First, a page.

I was making these changes, trying the autoimmune protocol for the first time and taking all these supplements and being on this whole program that a naturopath had me on. It was very helpful in terms of motivation and accountability. But I couldn’t find people there who were thyroid specific or who were in this autoimmune community. And I said to Danna one day, “I wish somebody would do this for thyroid patients.” That was our lightning bolt moment when we decided, let’s create that and we did. So THYROID30 is our web app. It’s a 30-day wellness adventure because we feel like thyroid patients already have enough challenges. Right? But it is sort of like a challenge. It’s gamified. We use gamification technology and positive psychology to help people implement all these diet and lifestyle changes.
That was the spark that got the ball rolling and now we’re going into our fifth season of THYROID30 and it’s just been incredible to watch people connect. It’s been incredible to be a part of that support system and community and just to see people getting their lives back and succeeding at so many of these changes that the experts are making.
DrMR: Whenever we can get people resources to make the changes that we would like them to make easier, I think of a low FODMAP app on the cell phone now, which is just so convenient because you can search foods so that you can be organized, it can be easily updated. Even more simply just a diet handout is much easier if we want to go to the very rudimentary, eat healthier and exercise. Level one could be a PDF handout, even better yet, some sort of interactive app.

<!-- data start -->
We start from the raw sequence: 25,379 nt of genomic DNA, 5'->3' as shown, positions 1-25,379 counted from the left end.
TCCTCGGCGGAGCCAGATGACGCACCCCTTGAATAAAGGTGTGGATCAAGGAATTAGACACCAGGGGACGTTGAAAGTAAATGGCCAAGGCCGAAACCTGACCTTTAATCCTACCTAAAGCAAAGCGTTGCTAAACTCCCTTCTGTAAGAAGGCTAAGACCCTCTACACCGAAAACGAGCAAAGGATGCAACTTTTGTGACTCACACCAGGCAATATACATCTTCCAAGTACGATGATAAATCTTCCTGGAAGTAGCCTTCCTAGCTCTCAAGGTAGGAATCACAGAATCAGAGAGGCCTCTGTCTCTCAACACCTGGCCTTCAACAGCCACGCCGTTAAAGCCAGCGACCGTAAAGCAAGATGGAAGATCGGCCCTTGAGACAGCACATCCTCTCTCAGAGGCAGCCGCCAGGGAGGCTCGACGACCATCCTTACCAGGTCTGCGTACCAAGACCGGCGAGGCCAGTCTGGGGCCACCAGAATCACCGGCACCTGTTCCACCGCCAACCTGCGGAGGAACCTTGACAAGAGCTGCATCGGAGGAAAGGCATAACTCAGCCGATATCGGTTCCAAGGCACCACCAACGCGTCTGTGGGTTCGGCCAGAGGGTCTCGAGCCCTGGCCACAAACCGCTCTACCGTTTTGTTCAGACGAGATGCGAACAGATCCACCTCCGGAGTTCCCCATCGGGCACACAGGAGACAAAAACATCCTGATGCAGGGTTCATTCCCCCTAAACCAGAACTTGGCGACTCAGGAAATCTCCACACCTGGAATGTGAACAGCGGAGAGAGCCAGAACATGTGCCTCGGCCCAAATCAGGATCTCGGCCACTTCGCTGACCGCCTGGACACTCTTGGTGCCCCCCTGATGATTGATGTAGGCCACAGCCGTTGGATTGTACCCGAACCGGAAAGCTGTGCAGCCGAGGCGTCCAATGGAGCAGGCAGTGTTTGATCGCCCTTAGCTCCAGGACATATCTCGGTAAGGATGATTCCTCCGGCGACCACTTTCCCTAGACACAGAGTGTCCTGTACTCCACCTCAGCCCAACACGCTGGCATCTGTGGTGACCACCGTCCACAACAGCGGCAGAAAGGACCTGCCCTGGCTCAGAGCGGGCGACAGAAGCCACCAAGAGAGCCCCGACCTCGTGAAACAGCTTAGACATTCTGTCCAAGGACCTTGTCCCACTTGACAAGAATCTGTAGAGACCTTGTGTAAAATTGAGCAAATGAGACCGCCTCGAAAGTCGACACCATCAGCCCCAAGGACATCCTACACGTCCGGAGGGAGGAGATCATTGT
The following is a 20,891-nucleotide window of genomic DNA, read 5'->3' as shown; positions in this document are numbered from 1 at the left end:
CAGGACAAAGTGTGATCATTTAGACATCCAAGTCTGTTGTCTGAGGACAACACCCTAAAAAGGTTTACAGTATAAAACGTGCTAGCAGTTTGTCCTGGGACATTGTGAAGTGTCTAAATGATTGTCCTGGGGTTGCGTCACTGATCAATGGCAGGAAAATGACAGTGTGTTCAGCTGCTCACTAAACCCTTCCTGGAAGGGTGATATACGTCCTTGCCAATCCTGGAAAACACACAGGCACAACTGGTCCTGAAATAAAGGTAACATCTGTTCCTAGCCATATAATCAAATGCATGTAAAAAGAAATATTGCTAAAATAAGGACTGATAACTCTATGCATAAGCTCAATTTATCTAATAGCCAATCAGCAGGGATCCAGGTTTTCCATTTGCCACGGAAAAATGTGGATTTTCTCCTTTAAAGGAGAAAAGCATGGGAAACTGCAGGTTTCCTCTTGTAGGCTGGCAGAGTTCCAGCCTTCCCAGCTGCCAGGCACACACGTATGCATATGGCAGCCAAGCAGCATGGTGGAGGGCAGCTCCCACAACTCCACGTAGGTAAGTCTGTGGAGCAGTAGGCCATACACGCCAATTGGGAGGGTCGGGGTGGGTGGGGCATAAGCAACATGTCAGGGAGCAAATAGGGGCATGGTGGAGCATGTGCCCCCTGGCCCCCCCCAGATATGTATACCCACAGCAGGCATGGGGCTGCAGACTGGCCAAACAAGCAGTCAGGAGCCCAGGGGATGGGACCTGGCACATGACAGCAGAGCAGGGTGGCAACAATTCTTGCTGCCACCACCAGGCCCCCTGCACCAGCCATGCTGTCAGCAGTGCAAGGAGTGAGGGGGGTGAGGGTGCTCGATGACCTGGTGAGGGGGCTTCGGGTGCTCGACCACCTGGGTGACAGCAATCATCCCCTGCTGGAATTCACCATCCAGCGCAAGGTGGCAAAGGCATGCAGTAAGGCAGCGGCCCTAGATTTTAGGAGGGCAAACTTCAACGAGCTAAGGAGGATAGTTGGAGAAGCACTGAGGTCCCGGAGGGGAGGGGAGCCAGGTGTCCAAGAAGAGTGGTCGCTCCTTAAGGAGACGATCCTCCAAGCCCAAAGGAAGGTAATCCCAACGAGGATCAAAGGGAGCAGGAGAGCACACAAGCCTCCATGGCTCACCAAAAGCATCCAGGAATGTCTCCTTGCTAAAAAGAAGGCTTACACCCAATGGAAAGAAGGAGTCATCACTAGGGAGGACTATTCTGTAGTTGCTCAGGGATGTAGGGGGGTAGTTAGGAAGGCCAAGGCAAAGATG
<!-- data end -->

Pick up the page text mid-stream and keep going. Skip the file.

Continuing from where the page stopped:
The Eight R’s
I’m curious regarding the eight daily rituals. Maybe this is a good jumping off point for us to have you expand on what you found to be really fruitful changes for people to make. What are the eight, what do they look like?
DB: I was just going to say we could kind of go back and forth. Number one is to remember, and it’s kind of a gimme point. It’s “did you remember to take your vitamins and supplements and also your thyroid medication if you are taking thyroid medication?” And if you did, you get a point. You get points for each of these eight daily rituals for a total of 10 points every day. You score yourself on the honor system. It makes you more intentional about your day. You think, “I need to take my medicine so I can get my point for remember.” So that’s number one.
GM: Number two is refuel. These are all re words, right? And we call them the eight R’s for short. So, one is remember. Two is refuel and this is everything you consume as far as food and drink. Thyroid nutrition could be its own show, but the basic premise is avoiding inflammatory foods and toxins in the diet as well as maximizing nutrient density. And I think this is a good place to point out that one of our players we just interviewed, and she said, “I really liked that you guys don’t preach one certain way.” We are very non dogmatic that way. We know that everyone’s bio individual, right? The diet that’s right for one person could be disastrous for another.